Selling your business? Two mistakes to avoid in your valuation

Are you afraid of flying?

If you are, it won’t matter what the pilot says to reassure you about safety as your perception of the risk involved in flying is quite high. The pilot’s perception is going to be completely different.

When approaching a business with the idea of buying it, buyers will look at various factors and perceive certain risks to be higher than what the seller does. At the same time, the seller may see some risks on the horizon the buyer isn’t privy to.

When you buy a business, you’re really buying the business’ future profits, or at the very least, something that will one day show a profit.

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Everyone has their own ideas around what kind of return-on-investment (ROI) they want to achieve. If a company is sold for a multiple of three to four times their profit, this implies that the buyer will expect their money back in three to four years.

So, what factors influence the final business valuation? We have all heard the expression, ‘the higher the risk, the higher the reward’. This is also true when buying businesses. The more risk the buyer sees in your business, the higher the return they will want, and in turn the faster they will want their money paid back. Therefore, the business valuation multiple may drop from a 3-4 down to a 2-3.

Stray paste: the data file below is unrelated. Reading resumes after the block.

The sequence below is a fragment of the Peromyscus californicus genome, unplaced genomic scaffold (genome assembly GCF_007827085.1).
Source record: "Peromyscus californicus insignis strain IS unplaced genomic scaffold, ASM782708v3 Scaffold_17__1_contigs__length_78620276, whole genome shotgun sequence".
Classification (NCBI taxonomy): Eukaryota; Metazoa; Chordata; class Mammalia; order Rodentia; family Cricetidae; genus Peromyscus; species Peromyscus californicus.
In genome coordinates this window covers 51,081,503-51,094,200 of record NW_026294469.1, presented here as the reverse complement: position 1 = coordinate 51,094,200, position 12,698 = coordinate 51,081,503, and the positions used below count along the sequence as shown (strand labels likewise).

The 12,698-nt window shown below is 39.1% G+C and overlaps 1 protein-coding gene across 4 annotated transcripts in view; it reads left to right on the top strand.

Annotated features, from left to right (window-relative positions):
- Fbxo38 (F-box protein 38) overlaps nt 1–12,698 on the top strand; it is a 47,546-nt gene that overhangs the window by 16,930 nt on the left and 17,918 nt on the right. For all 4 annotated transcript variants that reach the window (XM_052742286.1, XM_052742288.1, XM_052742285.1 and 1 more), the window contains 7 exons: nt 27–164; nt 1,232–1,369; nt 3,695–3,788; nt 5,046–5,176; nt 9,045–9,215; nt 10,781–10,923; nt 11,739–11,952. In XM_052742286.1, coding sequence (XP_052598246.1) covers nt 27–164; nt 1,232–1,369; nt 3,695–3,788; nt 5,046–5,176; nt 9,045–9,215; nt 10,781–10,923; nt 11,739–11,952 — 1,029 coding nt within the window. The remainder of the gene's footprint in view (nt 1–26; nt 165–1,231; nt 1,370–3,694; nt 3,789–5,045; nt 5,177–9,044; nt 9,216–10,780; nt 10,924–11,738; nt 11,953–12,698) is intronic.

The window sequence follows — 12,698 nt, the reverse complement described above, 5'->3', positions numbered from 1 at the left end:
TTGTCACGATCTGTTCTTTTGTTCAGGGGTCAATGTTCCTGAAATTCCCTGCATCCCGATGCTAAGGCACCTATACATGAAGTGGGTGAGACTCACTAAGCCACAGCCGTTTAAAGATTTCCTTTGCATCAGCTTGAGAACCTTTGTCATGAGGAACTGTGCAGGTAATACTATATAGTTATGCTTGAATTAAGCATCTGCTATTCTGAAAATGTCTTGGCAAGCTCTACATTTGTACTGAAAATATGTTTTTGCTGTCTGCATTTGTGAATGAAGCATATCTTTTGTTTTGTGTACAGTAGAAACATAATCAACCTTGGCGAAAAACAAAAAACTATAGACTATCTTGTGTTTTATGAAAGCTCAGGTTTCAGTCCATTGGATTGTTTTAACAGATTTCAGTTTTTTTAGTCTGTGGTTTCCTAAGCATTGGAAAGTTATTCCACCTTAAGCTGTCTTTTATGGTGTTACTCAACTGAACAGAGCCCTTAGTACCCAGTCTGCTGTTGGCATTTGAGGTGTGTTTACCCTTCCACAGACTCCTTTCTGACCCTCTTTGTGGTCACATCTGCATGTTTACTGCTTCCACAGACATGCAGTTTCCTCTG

When it comes to valuation, business owners will often overlook many of the risks in their business. They’re so used to running it, that they have a certain level of comfort around the risks, and in many cases, they don’t even see them as risks anymore. But this doesn’t mean it won’t impact them when going through the process of selling a business.

Two things an owner should do to improve their business valuation if they are considering a business sale:

Look at your business through the eyes of a buyer

A seller needs to take off their “seller’s hat” and put on the “buyer’s hat” (and vice-versa). Look at your business from an external perspective, which includes the risk factors they’ll be thinking about. Buyers will rarely want to acquire a business to simply achieve what the previous owner was doing. They will be thinking:

  • How big is the market?
  • What’s the growth potential?
  • Can we scale this business?

Along with considering the business growth opportunities, the business buyer will also be assessing the risks. In simple terms, they want to know if there is any risk that the business will not be able to produce the same revenue and profits that it has achieved historically. But also, what risks may inhibit the business from delivering on its potential.

One of the key risks is owner dependence. Is this business reliant on the owner to keep weaving their magic to make money? Is there special IP locked up in their head? Is it reliant on them having amazing personal relationships with their clients? What is the dependence on that owner?